Driverless cars will be operating on UK roads within two years under government plans to accelerate testing on the technology.
The Department for Transport has announced plans to move forward with advanced trials on automated vehicles, which would remove the requirement for a dedicated safety driver.
Ministers have said they expect fully self-driving cars to be operating on the country’s roads by 2021 but it has been suggested they could start appearing by the end of this year if the process for advanced trials is approved.
The testing code of conduct currently requires that a driver is present either inside or outside the car who is able to resume control of the vehicle. Until now only the US has allowed autonomous cars to be tested without a human supervisor.
The Government said the move to support advance trials was an effort to maintain the UK’s position as a ‘global leader in the safe and responsible’ testing of autonomous vehicles.
It is estimated that the UK market for connected and automated vehicles could be worth £52 billion by 2035.
The DfT said that as well as speeding up advanced trials which could remove the current legal requirement for a safety driver, it would strengthen its existing code of practice to set clearer expectations for those conducting trials.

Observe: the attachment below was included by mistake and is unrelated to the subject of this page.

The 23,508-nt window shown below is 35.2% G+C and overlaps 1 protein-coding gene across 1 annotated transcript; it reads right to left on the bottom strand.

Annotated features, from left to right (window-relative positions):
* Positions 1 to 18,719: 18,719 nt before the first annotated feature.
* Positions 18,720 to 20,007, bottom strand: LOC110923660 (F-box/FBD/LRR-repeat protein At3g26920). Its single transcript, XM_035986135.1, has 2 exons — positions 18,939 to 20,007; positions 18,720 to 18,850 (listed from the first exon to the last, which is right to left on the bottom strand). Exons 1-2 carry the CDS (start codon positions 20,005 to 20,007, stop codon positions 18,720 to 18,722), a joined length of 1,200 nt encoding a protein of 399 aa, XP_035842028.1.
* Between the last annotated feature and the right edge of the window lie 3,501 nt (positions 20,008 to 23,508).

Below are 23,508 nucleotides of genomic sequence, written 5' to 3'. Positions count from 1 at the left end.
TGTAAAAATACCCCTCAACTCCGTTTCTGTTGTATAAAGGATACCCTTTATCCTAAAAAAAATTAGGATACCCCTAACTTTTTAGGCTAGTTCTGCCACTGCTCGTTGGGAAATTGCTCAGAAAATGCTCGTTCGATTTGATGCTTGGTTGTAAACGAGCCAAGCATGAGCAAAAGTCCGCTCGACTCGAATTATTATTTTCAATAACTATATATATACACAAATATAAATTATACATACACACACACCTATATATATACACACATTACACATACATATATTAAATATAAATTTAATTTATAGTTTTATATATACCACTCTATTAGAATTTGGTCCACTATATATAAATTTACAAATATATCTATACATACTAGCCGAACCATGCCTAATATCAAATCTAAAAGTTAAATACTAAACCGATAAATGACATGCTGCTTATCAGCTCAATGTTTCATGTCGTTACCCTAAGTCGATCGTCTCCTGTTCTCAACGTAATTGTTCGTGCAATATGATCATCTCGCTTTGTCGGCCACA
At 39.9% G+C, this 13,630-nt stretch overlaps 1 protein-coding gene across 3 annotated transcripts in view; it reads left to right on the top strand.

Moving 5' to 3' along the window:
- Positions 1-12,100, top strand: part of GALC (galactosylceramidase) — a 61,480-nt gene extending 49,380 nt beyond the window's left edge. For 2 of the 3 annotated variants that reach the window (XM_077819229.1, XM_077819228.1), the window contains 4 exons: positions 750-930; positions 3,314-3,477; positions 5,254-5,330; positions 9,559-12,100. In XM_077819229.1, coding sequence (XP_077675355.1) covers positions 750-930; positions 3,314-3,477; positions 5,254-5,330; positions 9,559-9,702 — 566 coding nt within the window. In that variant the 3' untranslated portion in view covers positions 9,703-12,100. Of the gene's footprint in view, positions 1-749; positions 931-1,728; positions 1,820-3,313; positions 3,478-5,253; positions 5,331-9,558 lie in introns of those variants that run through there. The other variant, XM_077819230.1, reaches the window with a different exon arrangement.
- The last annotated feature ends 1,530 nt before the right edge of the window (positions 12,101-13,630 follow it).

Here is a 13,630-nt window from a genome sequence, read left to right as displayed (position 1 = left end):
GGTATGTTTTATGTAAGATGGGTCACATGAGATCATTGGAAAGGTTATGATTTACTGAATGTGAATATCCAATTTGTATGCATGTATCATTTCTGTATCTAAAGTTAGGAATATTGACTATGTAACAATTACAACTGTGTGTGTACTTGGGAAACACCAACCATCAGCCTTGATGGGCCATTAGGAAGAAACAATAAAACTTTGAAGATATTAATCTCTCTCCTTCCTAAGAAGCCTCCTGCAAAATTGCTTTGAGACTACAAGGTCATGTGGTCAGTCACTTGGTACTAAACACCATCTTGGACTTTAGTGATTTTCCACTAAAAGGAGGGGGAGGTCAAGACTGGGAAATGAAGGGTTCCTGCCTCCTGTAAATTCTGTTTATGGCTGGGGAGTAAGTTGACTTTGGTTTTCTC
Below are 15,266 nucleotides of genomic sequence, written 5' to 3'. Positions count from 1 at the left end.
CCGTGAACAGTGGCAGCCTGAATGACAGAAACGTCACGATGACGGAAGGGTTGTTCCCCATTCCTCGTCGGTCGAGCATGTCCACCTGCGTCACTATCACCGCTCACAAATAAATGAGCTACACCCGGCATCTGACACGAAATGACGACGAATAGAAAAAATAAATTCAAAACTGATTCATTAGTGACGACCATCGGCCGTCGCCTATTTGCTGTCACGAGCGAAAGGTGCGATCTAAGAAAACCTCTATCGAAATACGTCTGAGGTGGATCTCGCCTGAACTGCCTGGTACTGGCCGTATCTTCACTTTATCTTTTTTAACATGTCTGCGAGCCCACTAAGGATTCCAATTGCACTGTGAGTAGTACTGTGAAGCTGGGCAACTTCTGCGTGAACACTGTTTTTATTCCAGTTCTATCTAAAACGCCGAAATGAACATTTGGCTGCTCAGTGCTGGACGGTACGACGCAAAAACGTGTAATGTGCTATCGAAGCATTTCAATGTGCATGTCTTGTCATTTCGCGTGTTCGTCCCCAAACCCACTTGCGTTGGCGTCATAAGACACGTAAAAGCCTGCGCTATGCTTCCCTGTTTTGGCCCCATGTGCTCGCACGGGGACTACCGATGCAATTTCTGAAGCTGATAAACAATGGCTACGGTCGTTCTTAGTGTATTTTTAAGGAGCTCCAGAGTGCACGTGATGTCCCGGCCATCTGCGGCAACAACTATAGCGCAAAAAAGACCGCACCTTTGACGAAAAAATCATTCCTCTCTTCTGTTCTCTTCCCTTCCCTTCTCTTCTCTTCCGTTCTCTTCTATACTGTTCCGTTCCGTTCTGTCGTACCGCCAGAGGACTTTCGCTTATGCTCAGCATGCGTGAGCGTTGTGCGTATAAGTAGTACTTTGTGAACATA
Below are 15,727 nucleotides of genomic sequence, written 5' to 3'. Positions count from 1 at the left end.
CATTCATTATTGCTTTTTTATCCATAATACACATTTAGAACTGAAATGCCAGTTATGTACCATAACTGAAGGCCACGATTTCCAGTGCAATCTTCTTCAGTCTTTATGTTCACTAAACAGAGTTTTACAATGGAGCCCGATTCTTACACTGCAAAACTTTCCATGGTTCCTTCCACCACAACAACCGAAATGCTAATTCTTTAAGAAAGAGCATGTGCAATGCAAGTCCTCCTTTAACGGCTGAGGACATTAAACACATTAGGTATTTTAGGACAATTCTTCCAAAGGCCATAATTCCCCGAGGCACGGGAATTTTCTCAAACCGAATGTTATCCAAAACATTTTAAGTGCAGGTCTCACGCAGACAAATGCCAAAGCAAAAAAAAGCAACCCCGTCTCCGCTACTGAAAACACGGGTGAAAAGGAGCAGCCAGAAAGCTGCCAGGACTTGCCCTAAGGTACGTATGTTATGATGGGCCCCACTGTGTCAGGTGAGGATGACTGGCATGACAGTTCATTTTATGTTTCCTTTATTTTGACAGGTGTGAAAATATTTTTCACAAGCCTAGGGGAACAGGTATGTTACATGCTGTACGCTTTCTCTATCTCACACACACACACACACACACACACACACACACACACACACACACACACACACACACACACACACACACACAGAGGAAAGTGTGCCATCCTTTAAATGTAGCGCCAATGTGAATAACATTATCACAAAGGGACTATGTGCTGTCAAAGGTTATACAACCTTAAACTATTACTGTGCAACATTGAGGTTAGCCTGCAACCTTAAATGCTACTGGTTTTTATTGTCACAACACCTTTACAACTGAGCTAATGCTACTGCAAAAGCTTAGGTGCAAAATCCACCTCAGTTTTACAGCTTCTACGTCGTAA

These updates include rules on the collection and sharing of data as well as requirements to inform relevant authorities of trial details.
Google’s Waymo is among firms testing fully autonomous cars. Picture: Shutterstock
Jesse Norman, future of mobility minister, said: ‘Thanks to the UK’s world class research base, this country is in the vanguard of the development of new transport technologies, including automation.
‘The government is supporting the safe, transparent trialling of this pioneering technology, which could transform the way we travel.’
Richard Harrington, Automotive Minister, added: ‘The UK has a rich heritage in automotive development and manufacturing, with automated and electric vehicles set to transform the way we all live our lives.
‘We need to ensure we take the public with us as we move towards having self-driving cars on our roads by 2021. The update to the code of practice will provide clearer guidance to those looking to carry out trials on public roads.’
The Government believes that self-driving cars could ‘transform’ travel in the UK but the rapid progress has been criticised by some who believe that the systems are not advanced enough to guarantee the safety of passengers, other drivers and road users.
Last year a 49-year-old pedestrian was killed by an Uber self-driving car being tested in Arizona and in 2016 a Tesla Model S was involved in a fatal accident when its driver assist “Autopilot” mode failed to spot an articulated truck.
One of Uber’s setl-driving test vehicles was involved in a fatal accident in 2018. Picture: Shutterstock